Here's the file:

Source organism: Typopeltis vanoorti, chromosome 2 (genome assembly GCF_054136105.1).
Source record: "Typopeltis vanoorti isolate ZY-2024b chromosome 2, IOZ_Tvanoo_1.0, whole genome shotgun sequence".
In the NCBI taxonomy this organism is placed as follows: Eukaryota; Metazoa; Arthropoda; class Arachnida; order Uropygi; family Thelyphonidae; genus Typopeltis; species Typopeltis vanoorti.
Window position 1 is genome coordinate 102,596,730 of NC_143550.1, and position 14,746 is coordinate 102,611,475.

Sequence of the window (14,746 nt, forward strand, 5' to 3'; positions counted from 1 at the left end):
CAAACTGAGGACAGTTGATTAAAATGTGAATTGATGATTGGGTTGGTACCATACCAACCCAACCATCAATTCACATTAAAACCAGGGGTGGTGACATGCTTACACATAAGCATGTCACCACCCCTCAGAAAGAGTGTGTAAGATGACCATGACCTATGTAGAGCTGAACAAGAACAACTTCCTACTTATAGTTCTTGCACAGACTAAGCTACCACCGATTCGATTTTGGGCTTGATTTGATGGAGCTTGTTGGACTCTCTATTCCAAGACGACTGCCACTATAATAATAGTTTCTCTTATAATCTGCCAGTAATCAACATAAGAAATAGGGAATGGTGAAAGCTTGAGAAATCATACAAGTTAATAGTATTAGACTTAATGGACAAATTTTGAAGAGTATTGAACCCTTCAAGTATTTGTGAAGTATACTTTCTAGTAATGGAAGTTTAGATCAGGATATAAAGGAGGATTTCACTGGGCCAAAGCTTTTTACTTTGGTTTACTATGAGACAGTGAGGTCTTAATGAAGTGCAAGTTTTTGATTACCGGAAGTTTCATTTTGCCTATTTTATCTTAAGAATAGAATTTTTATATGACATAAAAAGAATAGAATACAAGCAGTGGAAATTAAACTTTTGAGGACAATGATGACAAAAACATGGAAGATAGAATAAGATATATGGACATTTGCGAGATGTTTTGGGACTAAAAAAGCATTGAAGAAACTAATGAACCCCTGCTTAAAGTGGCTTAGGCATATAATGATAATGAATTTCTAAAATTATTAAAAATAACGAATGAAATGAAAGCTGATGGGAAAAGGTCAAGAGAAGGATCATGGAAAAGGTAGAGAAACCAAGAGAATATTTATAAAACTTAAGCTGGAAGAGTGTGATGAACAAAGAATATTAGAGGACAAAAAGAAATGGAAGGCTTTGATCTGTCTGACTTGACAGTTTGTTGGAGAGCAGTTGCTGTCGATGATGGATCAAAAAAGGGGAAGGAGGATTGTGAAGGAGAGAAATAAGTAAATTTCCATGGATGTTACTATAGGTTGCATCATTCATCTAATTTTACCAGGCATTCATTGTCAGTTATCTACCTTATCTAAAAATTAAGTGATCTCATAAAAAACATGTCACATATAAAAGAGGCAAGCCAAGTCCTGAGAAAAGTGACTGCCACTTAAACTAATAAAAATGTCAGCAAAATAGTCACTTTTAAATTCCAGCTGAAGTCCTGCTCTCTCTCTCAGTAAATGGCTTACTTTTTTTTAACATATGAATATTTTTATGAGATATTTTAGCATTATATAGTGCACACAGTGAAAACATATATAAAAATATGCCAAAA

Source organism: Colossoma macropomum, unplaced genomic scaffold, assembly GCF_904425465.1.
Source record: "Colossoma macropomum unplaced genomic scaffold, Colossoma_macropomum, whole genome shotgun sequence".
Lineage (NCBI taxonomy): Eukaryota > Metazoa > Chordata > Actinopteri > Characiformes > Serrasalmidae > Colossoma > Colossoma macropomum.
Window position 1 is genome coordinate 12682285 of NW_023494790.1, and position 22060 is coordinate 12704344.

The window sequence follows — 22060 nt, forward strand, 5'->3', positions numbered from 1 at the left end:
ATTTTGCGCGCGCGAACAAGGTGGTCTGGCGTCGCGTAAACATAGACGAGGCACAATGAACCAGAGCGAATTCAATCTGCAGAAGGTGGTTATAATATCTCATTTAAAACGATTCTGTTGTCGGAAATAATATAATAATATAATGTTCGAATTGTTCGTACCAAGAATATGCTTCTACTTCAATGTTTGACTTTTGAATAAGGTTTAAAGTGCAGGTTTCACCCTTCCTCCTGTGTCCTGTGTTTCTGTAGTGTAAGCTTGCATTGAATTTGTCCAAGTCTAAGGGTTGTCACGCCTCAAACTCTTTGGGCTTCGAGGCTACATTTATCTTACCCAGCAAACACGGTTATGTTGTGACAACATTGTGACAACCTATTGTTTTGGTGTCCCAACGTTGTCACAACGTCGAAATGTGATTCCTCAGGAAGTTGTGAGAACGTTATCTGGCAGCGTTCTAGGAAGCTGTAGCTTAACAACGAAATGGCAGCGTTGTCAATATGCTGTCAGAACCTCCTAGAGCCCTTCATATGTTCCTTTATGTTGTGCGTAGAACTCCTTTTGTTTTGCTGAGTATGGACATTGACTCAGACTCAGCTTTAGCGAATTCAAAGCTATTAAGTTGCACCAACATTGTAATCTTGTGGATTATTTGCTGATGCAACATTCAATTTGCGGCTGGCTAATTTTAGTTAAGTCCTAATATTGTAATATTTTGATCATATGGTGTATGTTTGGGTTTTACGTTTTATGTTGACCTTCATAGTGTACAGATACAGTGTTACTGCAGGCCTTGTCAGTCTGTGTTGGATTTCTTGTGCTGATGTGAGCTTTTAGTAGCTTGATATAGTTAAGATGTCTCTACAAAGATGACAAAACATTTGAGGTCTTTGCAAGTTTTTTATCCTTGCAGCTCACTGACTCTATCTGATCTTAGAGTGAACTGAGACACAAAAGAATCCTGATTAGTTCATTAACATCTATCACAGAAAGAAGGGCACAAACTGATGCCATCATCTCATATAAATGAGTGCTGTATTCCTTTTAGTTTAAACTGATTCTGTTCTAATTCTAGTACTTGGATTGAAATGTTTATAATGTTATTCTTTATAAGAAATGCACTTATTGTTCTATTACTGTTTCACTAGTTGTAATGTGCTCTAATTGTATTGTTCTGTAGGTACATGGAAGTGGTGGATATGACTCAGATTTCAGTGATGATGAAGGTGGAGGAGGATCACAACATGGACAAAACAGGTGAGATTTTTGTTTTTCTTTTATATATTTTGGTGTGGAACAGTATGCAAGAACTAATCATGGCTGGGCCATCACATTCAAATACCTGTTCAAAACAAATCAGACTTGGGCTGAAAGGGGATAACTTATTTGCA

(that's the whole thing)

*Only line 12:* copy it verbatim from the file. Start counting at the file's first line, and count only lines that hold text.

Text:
ATTTTGCGCGCGCGAACAAGGTGGTCTGGCGTCGCGTAAACATAGACGAGGCACAATGAACCAGAGCGAATTCAATCTGCAGAAGGTGGTTATAATATCTCATTTAAAACGATTCTGTTGTCGGAAATAATATAATAATATAATGTTCGAATTGTTCGTACCAAGAATATGCTTCTACTTCAATGTTTGACTTTTGAATAAGGTTTAAAGTGCAGGTTTCACCCTTCCTCCTGTGTCCTGTGTTTCTGTAGTGTAAGCTTGCATTGAATTTGTCCAAGTCTAAGGGTTGTCACGCCTCAAACTCTTTGGGCTTCGAGGCTACATTTATCTTACCCAGCAAACACGGTTATGTTGTGACAACATTGTGACAACCTATTGTTTTGGTGTCCCAACGTTGTCACAACGTCGAAATGTGATTCCTCAGGAAGTTGTGAGAACGTTATCTGGCAGCGTTCTAGGAAGCTGTAGCTTAACAACGAAATGGCAGCGTTGTCAATATGCTGTCAGAACCTCCTAGAGCCCTTCATATGTTCCTTTATGTTGTGCGTAGAACTCCTTTTGTTTTGCTGAGTATGGACATTGACTCAGACTCAGCTTTAGCGAATTCAAAGCTATTAAGTTGCACCAACATTGTAATCTTGTGGATTATTTGCTGATGCAACATTCAATTTGCGGCTGGCTAATTTTAGTTAAGTCCTAATATTGTAATATTTTGATCATATGGTGTATGTTTGGGTTTTACGTTTTATGTTGACCTTCATAGTGTACAGATACAGTGTTACTGCAGGCCTTGTCAGTCTGTGTTGGATTTCTTGTGCTGATGTGAGCTTTTAGTAGCTTGATATAGTTAAGATGTCTCTACAAAGATGACAAAACATTTGAGGTCTTTGCAAGTTTTTTATCCTTGCAGCTCACTGACTCTATCTGATCTTAGAGTGAACTGAGACACAAAAGAATCCTGATTAGTTCATTAACATCTATCACAGAAAGAAGGGCACAAACTGATGCCATCATCTCATATAAATGAGTGCTGTATTCCTTTTAGTTTAAACTGATTCTGTTCTAATTCTAGTACTTGGATTGAAATGTTTATAATGTTATTCTTTATAAGAAATGCACTTATTGTTCTATTACTGTTTCACTAGTTGTAATGTGCTCTAATTGTATTGTTCTGTAGGTACATGGAAGTGGTGGATATGACTCAGATTTCAGTGATGATGAAGGTGGAGGAGGATCACAACATGGACAAAACAGGTGAGATTTTTGTTTTTCTTTTATATATTTTGGTGTGGAACAGTATGCAAGAACTAATCATGGCTGGGCCATCACATTCAAATACCTGTTCAAAACAAATCAGACTTGGGCTGAAAGGGGATAACTTATTTGCA